Classic Rocker Tom Fowler Dies of Aneurysm Complications

In addition to his stint with Frank Zappa and The Mothers Of Invention, played bass for George Duke, Jean-Luc Ponty, Steve Hackett, Ray Charles, and more.

Legendary bass guitarist Tom Fowler has died. Fowler, best known as the bassist for Frank Zappa and the Mothers Of Invention, passed away on Tuesday, July 2 "from complications of an aneurysm" he suffered a week prior, according to engineer and producer Dennis Moody. He was 73.

"Tom Fowler. One of the most creative, intelligent, and wackiest people I've ever met," Moody wrote in tribute to the classic rocker. "Tom played bass on a half dozen Frank Zappa albums, and as well of the last 10 years with Ray Charles. I met Tom and his brother Walt when I was 20 years old. He and I remained friends forever, touring the world and making lots of incredible music."

Moody went on to share the heartbreaking news that Fowler "passed away yesterday from complications of an aneurysm he suffered last week. He will be truly missed. Condolences to his wife Kai and the rest of his family."

(Photo: RB/Redferns/Getty Images)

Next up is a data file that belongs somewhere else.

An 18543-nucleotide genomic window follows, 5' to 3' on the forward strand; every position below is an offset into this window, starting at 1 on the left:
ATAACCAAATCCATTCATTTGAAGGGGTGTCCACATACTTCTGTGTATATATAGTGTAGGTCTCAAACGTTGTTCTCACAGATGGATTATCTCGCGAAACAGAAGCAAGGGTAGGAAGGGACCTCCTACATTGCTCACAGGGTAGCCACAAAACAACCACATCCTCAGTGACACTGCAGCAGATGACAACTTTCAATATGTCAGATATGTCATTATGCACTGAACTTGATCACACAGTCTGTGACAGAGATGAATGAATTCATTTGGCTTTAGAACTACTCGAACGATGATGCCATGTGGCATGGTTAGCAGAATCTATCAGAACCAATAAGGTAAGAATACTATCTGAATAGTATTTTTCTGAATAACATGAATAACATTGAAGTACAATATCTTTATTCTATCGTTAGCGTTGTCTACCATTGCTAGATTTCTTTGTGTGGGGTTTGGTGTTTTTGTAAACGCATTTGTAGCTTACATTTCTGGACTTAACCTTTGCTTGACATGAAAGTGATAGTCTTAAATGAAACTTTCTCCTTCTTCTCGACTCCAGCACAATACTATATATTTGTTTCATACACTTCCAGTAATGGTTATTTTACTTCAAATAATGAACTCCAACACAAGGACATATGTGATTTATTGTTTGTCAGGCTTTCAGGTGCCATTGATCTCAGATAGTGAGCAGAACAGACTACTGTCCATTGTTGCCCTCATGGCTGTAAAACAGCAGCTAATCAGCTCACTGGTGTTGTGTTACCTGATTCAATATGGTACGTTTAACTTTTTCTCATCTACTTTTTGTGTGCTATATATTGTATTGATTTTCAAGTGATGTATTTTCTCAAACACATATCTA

Born in Salt Lake City, Utah in 1951, Fowler's interest in music began at an early age when he picked up violin before switching to bass, according to Ultimate Classic Rock. He made his recording debut working with Zappa on 1973′s Over-Nite Sensation, which also featured his brother, Bruce Fowler, on the trombone. The musician played the bass for numerous Zappa albums throughout the rest of the '70s, including George Duke, Jean-Luc Ponty and Steve Hackett, until 1978′s Studio Tan.

Reacting to news of Fowler's death, Arthur Barrow, who was the bassist for Frank Zappa in the late '70s and early '80s, wrote in a Facebook tribute, "He was a hero to me. The first time I heard 'Echidna's [Arf (Of You)]' I almost fell over when he played the big 5/16 lick on the bass! I had no idea that a clumsy bass could do such a thing! He was an inspiration for me to buy a bass and start practicing. I have known him since about 1976. RIP old friend – missing you very much."

In addition to his stint with Zappa, Fowler played bass for several other artists throughout his decades-long career, including George Duke, Jean-Luc Ponty, and Steve Hackett. He also ayed with Ray Charles from 1993 to 2004, playing most of the bass in the 2004 biopic Ray. He was also the bassist Charles' final album, Genius Loves Company, which won the Grammy for Album Of The Year in 2005.